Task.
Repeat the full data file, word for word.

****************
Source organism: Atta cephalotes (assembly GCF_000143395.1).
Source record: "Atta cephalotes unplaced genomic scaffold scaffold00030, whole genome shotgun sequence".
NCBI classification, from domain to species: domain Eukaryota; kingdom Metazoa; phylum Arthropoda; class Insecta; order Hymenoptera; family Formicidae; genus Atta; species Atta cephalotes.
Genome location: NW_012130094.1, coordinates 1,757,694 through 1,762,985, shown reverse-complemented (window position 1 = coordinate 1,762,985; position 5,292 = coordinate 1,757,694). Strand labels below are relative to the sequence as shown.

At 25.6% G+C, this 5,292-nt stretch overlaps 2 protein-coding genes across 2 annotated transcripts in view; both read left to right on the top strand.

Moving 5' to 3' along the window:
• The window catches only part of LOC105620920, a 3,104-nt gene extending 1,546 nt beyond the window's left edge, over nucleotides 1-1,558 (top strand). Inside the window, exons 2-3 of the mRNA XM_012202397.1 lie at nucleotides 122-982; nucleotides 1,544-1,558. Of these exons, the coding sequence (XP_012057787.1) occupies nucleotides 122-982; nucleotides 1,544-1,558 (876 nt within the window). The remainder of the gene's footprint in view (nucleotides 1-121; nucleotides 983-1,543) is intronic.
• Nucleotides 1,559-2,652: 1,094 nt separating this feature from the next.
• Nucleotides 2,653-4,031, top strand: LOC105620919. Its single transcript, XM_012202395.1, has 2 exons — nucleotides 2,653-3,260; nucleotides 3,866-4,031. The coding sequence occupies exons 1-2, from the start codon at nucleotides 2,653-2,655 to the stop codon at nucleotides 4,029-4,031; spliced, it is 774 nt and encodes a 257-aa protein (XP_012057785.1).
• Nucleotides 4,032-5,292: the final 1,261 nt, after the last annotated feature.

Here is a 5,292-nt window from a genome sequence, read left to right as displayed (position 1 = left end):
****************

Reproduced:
Source organism: Atta cephalotes (assembly GCF_000143395.1).
Source record: "Atta cephalotes unplaced genomic scaffold scaffold00030, whole genome shotgun sequence".
NCBI classification, from domain to species: domain Eukaryota; kingdom Metazoa; phylum Arthropoda; class Insecta; order Hymenoptera; family Formicidae; genus Atta; species Atta cephalotes.
Genome location: NW_012130094.1, coordinates 1,757,694 through 1,762,985, shown reverse-complemented (window position 1 = coordinate 1,762,985; position 5,292 = coordinate 1,757,694). Strand labels below are relative to the sequence as shown.

At 25.6% G+C, this 5,292-nt stretch overlaps 2 protein-coding genes across 2 annotated transcripts in view; both read left to right on the top strand.

Moving 5' to 3' along the window:
• The window catches only part of LOC105620920, a 3,104-nt gene extending 1,546 nt beyond the window's left edge, over nucleotides 1-1,558 (top strand). Inside the window, exons 2-3 of the mRNA XM_012202397.1 lie at nucleotides 122-982; nucleotides 1,544-1,558. Of these exons, the coding sequence (XP_012057787.1) occupies nucleotides 122-982; nucleotides 1,544-1,558 (876 nt within the window). The remainder of the gene's footprint in view (nucleotides 1-121; nucleotides 983-1,543) is intronic.
• Nucleotides 1,559-2,652: 1,094 nt separating this feature from the next.
• Nucleotides 2,653-4,031, top strand: LOC105620919. Its single transcript, XM_012202395.1, has 2 exons — nucleotides 2,653-3,260; nucleotides 3,866-4,031. The coding sequence occupies exons 1-2, from the start codon at nucleotides 2,653-2,655 to the stop codon at nucleotides 4,029-4,031; spliced, it is 774 nt and encodes a 257-aa protein (XP_012057785.1).
• Nucleotides 4,032-5,292: the final 1,261 nt, after the last annotated feature.

Here is a 5,292-nt window from a genome sequence, read left to right as displayed (position 1 = left end):